Saw palmetto: uses, benefits, and side effects

Yael Cooperman, MD - Contributor Avatar

Reviewed by Yael Cooperman, MD, Ro, 

Written by Gina Allegretti, MD 

Yael Cooperman, MD - Contributor Avatar

Reviewed by Yael Cooperman, MD, Ro, 

Written by Gina Allegretti, MD 

last updated: Sep 24, 2021

3 min read

There may be times you look in the mirror and realize that your hair isn’t as thick as it once was. If you’ve been researching possible remedies, you might have come across something called saw palmetto

Saw palmetto extract is an herbal dietary supplement available over-the-counter at most pharmacies. Healthcare professionals have used saw palmetto for many years to treat benign prostatic hyperplasia (BPH), a common condition characterized by an enlarged prostate (Kwon, 2019). 

Scientists have also been exploring saw palmetto as a treatment for hair loss. Here’s more on the different uses for this supplement and whether it can really stave off the loss of those luscious locks. 

Hair loss

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How does saw palmetto work?

Nobody fully knows how saw palmetto works yet, but it does seem to block hormones called androgens.

High levels of androgens are associated with BPH. BPH is a common condition that causes symptoms like frequent urination, difficulty passing urine, and dribbling of urine. It affects about 70% of men between 60-69 years of age (Wei, 2005)

Because saw palmetto helps lower androgens, healthcare providers have been recommending the supplement to alleviate BPH symptoms. But as we’ll explore below, that’s not the only use for saw palmetto.    

Uses of saw palmetto

So why do people take saw palmetto supplements? Let’s explore some of its uses and the evidence behind each one.

Saw palmetto for hair loss

Hair loss and thinning are very common. Androgenic alopecia is a type of hair loss related to high levels of androgens including dihydrotestosterone, or DHT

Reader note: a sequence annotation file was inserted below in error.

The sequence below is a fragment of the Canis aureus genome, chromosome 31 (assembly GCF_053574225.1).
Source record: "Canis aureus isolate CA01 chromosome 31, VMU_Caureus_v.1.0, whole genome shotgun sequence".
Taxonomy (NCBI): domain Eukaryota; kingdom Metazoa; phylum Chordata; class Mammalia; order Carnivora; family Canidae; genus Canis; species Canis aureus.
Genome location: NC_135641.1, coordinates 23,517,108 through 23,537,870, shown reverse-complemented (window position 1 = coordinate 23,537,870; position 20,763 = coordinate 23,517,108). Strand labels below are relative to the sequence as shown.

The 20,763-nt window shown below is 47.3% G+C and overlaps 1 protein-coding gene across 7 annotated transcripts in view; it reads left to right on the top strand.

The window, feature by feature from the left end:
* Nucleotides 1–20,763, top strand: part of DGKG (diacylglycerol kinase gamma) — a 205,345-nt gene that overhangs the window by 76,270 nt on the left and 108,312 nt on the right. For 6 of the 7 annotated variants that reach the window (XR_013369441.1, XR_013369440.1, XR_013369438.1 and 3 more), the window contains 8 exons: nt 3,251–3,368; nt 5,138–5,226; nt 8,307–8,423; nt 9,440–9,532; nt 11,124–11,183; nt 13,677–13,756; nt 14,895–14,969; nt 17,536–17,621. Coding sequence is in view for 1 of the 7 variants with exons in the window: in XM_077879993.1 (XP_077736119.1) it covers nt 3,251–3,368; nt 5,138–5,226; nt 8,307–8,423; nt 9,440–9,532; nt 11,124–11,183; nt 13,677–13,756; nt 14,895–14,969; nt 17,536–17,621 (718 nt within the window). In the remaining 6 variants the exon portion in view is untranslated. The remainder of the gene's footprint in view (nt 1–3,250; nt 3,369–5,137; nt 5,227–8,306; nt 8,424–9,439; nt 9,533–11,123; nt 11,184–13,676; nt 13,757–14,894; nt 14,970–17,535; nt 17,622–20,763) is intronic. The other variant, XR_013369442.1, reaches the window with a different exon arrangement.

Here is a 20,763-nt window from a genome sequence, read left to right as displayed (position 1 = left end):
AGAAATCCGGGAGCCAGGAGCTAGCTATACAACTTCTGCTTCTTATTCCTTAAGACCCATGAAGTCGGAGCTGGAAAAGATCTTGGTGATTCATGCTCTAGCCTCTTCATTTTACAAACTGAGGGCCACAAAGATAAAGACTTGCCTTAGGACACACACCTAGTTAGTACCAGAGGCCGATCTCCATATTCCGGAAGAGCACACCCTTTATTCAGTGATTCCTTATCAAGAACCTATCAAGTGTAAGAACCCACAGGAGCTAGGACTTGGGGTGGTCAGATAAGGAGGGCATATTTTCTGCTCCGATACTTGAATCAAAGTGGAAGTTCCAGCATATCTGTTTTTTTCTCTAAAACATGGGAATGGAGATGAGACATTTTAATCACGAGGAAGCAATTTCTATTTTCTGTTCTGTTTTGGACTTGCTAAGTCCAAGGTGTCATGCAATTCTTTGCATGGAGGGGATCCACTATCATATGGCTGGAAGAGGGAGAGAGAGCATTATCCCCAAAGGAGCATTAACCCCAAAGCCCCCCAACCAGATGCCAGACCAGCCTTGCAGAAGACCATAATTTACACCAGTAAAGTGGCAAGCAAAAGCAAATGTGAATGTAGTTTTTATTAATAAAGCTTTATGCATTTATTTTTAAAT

Some hair loss treatments work by blocking DHT, and researchers are searching for other treatments that have this effect––including herbal dietary supplements like saw palmetto. 

Several small studies suggest that saw palmetto may help treat hair loss. For example, doctors in one study gave one group of men with hair loss finasteride (also known as Propecia) and another group saw palmetto supplements.

Over the course of two years, participants saw the most improvements while taking finasteride, but many who took saw palmetto also reported significant improvement––without any of the side effects seen with the medicated group (Rossi, 2012).   

Saw palmetto for BPH

BPH often causes lower urinary tract symptoms including weak urine flow, leaking urine during sleep, and pain or dribbling during urination. 

Researchers in multiple studies have found that saw palmetto isn’t necessarily better at treating BPH than prescription medications, but unlike prescription drugs, it didn’t cause side effects like erectile dysfunction (ED) (Cai, 2020). In fact, some studies suggest that it may improve ED in people with enlarged prostates (Suter, 2013).  

In another study, scientists added a plant substance called beta-sitosterol to saw palmetto extract. Those who took this combination saw a more drastic improvement in their prostate enlargement than the people who took saw palmetto extract alone (Sudeep, 2020).   

Testosterone and saw palmetto